Huang, Grace (2012-2015)


Grace is in the Department of Chemistry and Biochemistry.  She joined the training program in 2012. Her research mentor is Dr. Robert Clubb.  She received a B.S. degree in 2011 from UCLA.

Mentor: Dr. Robert Clubb

Research project:


As petroleum supplies dwindle, efforts to efficiently convert lignocellulose into biofuels have increased.  The abundant and renewable nature of cellulose makes it ideal for energy production; however, lignocellulose’s resistance to hydrolysis is limiting.  Pretreatment processes increase hydrolysis rates, but elevate the cost of cellulosic ethanol production.  Cellulosomes, highly efficient multicellulase-containing complexes, may resolve this problem by accelerating the rate-limiting step of cellulose decomposition.  The microbes in which cellulosomes naturally appear are not genetically tractable; however, the Clubb laboratory has previously demonstrated that Bacillus subtilis is amenable to minicellulosome display.  This makes possible the development of a consolidated bioprocessing bacteria that may directly convert biomass into biofuels and other important biocommodities.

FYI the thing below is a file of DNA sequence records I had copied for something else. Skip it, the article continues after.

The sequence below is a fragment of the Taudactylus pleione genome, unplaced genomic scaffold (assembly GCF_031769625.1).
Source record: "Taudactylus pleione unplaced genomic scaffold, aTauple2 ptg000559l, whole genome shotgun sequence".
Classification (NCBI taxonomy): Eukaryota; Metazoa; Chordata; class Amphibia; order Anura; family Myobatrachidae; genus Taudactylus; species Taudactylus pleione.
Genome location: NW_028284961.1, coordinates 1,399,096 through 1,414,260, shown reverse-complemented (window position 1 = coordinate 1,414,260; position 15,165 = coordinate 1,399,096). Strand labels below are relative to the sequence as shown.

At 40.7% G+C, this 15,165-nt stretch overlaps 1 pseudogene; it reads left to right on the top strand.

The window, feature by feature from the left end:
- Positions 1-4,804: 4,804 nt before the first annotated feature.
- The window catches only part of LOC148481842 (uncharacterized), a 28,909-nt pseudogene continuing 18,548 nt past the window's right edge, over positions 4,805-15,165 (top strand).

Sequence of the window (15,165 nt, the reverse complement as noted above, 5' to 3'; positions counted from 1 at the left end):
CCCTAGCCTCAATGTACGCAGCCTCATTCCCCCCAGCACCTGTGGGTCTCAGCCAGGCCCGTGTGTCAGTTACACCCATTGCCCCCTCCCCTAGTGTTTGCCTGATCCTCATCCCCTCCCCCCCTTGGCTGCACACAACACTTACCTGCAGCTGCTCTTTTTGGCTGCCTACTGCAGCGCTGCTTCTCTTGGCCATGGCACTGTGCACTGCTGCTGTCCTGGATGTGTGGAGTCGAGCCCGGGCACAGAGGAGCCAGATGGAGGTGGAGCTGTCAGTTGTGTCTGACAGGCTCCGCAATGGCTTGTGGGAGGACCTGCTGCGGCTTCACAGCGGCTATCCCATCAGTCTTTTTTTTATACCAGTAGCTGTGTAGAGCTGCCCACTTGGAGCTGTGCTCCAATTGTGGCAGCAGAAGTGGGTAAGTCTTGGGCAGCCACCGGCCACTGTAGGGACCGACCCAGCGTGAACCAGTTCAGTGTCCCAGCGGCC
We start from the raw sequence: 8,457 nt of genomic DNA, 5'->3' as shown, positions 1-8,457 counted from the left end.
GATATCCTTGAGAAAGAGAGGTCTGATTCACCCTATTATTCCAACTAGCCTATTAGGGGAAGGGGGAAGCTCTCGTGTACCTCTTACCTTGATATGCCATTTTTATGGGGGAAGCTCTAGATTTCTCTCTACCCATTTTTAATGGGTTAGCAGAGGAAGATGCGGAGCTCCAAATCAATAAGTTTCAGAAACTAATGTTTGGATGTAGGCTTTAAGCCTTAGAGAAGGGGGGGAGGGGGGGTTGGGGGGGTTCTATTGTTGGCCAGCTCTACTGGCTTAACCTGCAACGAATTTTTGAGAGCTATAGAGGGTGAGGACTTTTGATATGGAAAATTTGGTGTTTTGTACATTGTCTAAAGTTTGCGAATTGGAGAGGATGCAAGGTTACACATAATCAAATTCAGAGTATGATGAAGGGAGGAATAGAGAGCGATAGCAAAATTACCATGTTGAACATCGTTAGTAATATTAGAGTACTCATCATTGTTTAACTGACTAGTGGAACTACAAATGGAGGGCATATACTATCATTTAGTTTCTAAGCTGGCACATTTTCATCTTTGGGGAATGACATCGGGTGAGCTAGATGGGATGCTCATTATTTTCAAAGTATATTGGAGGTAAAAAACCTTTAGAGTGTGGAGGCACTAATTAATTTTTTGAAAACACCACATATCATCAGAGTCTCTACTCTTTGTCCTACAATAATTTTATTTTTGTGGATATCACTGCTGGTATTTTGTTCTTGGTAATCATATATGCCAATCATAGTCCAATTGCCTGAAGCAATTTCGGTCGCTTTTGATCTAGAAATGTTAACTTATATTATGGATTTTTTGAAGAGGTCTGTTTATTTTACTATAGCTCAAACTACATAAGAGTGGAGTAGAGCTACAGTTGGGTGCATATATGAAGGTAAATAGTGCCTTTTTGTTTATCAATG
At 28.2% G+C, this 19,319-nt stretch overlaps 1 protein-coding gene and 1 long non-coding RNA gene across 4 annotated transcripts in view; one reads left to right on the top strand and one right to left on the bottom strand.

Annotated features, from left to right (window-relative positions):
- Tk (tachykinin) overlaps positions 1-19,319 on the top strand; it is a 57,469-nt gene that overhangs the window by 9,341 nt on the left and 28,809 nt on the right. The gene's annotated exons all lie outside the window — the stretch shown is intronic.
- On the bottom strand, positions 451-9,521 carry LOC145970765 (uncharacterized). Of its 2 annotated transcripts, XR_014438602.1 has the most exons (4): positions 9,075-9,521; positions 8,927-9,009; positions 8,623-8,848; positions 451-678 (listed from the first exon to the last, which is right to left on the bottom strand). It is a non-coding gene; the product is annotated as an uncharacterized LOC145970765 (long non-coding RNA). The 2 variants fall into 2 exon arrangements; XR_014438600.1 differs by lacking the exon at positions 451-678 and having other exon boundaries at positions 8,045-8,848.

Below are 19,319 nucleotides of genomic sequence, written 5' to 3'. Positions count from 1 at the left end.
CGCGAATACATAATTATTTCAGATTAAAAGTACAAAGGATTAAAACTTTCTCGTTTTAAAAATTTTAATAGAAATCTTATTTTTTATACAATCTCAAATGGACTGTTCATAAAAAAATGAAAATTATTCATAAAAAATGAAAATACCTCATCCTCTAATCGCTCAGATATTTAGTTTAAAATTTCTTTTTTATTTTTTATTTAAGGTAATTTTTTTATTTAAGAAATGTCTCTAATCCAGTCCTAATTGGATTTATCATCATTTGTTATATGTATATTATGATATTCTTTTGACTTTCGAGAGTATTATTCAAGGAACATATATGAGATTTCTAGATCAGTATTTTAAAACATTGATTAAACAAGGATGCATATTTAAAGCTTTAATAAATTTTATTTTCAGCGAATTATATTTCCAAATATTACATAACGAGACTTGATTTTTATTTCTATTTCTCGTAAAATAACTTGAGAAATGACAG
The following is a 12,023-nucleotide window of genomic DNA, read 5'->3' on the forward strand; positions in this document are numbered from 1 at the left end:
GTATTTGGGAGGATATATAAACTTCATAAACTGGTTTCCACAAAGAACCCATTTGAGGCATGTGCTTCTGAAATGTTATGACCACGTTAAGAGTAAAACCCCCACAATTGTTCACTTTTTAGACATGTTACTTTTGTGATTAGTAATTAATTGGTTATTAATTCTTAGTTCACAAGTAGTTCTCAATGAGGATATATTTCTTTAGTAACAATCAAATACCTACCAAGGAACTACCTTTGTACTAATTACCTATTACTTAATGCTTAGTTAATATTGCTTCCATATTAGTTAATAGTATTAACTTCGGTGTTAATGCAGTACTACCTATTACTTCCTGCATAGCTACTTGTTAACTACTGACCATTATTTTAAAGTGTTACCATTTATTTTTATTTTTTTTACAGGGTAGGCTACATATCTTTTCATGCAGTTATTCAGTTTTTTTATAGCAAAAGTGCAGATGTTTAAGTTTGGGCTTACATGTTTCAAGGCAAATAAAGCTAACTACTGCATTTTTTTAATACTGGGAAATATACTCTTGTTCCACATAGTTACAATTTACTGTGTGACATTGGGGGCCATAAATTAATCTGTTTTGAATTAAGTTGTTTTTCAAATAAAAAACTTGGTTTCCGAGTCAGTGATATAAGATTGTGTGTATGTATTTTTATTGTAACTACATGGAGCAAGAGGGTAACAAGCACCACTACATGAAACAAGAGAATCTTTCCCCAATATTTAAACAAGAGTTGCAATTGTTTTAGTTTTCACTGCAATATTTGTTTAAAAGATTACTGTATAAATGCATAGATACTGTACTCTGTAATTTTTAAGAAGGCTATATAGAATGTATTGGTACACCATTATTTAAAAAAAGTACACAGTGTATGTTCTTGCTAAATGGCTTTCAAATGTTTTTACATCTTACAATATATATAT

My primary goal is to develop this consolidated bioprocessor.  First, the cellulolytic properties of the cellulosome must be maximized, by increasing the number of displayed cellulases, as well as choosing them accordingly.  Through the rational selection of enzymes and enzyme mixtures, as well as directed evolution, our designer cellulosomes may be optimized against certain types of biomass, given proper engineering and optimization.  Structural studies may help us elucidate the process of cellulosome assembly, allowing for further engineering.   Concurrently, we aim to engineer a novel pathway into our cellulolytic B. subtilis strain to produce useful end products, such as ethanol.